How Far to The Next Watering Hole?

Q: I want to walk from Perth to Sydney - can I follow the railroad tracks? (Sweden)

A: Sure, it's only three thousand miles. Take lots of water...

Distances in Australia are huge. Most people do not realize that the island of Australia is comparable in size to the United States. Travelling from Sydney to Perth is similar in distance to travelling from New York to San Francisco. And, unlike the hospitable farmlands of the United States, crossing Australia means going through some of the most desolate, uninhabited and dry land in the entire world. Many people have died attempting to cross Australia – from original explorers on horse and camel to tourists in ill-equipped cars – all jokes aside.

Q: Does it ever get windy in Australia? I have never seen it rain on TV, so how do the plants grow? (UK)

A: We import all plants fully grown and then just sit around watching them die.

I’ve been told that about 95% of Australia’s population lives within 5-10 kilometres of the ocean. And, all seven of Australia’s major cities (Sydney, Melbourne, Brisbane, Adelaide, Perth, Darwin and Hobart) are located on the coast. Yet, I’ve also been told that it is the dry, barren centre of the country that truly captures the heart of Australia.

This past year was one of the worst droughts that Australia has ever seen. Water levels were incredibly low forcing water restrictions all over the country - even in some of the coastal cities (Melbourne being one of them). However, much of Australia receives plentiful rain – especially up north. The city of Darwin is much like the tropical cities of SE Asia – defined by its Wet and Dry time more than traditional seasons.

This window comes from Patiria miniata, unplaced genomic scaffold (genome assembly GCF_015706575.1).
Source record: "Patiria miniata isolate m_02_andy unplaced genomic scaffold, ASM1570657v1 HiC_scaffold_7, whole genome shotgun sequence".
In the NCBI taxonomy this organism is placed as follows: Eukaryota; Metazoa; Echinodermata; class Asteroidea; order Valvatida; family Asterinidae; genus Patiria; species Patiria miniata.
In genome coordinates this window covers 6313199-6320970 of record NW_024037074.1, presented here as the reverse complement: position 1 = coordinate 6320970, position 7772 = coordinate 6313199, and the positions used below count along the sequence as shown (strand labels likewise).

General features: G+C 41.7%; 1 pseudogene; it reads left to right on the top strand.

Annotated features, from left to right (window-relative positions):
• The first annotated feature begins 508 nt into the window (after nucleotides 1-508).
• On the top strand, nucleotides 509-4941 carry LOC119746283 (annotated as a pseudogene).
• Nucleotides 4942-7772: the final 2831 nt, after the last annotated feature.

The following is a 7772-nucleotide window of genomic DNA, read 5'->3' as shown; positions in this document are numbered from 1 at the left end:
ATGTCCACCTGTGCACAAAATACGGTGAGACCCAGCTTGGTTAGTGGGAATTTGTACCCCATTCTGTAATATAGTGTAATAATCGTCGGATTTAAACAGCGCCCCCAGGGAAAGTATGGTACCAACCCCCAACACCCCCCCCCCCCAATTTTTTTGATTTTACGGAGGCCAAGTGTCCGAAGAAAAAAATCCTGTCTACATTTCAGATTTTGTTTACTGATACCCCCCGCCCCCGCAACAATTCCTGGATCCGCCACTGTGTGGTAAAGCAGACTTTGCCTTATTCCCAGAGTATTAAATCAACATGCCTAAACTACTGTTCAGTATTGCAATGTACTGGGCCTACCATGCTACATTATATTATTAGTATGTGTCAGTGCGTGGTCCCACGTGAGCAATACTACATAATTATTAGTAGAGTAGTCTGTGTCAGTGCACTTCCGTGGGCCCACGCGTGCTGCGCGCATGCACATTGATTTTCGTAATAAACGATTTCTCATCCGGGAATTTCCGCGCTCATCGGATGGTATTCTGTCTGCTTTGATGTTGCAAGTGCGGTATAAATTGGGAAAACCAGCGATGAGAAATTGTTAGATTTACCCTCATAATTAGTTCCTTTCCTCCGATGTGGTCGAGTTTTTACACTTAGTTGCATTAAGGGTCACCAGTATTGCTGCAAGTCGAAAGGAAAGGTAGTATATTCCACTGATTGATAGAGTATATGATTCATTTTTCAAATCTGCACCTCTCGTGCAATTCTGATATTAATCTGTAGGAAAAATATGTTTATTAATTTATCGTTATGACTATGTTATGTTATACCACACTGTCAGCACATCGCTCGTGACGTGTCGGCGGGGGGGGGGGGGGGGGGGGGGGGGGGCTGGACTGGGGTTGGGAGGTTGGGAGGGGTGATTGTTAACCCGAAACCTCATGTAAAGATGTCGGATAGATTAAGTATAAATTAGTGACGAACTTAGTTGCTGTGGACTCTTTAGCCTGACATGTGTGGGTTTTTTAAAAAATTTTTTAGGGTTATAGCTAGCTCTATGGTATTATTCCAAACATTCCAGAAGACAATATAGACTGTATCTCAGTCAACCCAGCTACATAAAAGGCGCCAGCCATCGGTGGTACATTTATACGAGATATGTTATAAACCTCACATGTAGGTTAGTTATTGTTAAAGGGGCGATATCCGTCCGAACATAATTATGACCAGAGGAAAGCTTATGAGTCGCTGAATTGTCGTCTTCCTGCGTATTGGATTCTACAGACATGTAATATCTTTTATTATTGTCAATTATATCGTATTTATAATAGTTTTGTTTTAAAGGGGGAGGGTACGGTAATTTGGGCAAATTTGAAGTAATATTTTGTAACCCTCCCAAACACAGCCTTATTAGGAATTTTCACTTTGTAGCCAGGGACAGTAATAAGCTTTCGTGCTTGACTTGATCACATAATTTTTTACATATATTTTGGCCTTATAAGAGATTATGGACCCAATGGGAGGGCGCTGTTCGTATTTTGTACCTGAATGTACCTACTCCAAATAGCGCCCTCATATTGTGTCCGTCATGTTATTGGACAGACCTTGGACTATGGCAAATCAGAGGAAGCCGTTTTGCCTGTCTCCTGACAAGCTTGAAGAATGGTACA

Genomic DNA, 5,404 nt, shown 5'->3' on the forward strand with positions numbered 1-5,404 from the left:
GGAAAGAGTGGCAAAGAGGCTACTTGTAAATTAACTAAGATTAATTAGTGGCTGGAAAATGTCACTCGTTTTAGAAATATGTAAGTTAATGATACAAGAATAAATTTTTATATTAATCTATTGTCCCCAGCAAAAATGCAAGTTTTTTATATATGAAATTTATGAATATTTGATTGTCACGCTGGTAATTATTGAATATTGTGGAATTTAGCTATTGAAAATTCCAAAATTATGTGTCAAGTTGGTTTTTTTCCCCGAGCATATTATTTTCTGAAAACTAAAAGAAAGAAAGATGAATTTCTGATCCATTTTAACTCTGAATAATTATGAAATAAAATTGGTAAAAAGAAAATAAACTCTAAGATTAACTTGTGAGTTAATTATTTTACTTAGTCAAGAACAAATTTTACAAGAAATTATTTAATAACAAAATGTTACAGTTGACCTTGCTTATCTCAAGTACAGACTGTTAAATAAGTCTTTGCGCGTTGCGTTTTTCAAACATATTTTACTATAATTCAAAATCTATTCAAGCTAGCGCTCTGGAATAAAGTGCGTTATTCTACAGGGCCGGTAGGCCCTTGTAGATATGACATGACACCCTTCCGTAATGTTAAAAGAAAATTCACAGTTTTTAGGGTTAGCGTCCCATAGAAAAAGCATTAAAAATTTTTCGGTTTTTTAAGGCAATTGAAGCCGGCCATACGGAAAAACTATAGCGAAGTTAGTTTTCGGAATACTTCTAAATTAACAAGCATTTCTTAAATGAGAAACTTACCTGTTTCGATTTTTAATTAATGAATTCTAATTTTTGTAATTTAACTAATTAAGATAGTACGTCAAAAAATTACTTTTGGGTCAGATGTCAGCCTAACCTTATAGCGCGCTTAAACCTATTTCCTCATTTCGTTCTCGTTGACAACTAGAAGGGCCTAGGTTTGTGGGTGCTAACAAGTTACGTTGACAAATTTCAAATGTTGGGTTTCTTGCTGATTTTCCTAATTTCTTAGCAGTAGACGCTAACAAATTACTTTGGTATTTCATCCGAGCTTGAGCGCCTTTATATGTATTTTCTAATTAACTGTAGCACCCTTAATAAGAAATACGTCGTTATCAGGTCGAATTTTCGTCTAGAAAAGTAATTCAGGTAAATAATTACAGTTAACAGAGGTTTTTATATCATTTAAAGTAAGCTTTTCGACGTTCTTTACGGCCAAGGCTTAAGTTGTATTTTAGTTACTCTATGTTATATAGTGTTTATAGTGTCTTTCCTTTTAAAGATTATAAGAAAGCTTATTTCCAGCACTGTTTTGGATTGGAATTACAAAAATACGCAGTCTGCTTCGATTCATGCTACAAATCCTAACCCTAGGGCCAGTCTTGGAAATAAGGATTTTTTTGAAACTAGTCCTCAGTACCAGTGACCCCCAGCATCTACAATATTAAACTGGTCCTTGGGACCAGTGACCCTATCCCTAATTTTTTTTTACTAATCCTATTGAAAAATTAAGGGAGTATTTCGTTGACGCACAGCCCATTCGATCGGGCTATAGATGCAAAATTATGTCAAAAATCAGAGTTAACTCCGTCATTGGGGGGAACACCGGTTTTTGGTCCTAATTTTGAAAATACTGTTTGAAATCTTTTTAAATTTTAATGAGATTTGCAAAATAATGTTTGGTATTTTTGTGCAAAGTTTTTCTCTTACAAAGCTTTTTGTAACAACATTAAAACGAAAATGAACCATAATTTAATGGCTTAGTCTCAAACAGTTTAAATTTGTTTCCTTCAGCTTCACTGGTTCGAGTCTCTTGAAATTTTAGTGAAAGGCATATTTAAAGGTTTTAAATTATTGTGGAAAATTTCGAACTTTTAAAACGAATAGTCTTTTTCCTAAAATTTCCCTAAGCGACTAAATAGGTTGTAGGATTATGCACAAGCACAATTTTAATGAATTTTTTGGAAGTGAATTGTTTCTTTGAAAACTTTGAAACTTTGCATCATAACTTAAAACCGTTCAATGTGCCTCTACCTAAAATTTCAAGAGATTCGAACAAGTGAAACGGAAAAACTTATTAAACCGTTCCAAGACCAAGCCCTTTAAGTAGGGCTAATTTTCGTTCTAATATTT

I Said, Do You Speaka My Language?

Most of Australia's native inhabitants, the Aborigines, were systematically killed off during early colonization of the country, much like the Native American tribes of the United States. Australia, like the United States, was mostly populated through immigrants. So, an Australian is just as likely to speak Greek, Italian, Mandarin, Thai or Japanese, as English.

Q: Will I be able to speek English most places I go? (USA)

A: Yes, but you'll have to learn it first.

Back when I was in Melbourne, I had the good fortune to meet up with Maureen Wheeler, the co-founder of Lonely Planet, the most successful guidebook series in the world. We were discussing how few Americans traveled, especially as compared with the people of other first world countries. And how, as a general rule, most Americans lacked in depth knowledge about foreign lands. I protested slightly, saying that while that might be true in some places, people from, say, the Bay Area were quite educated about the world and well traveled to boot. While Maureen agreed that Californians tended to be more well-traveled than much of the rest of the country, she did relate the following story to me, which made me realize how far we still had to go.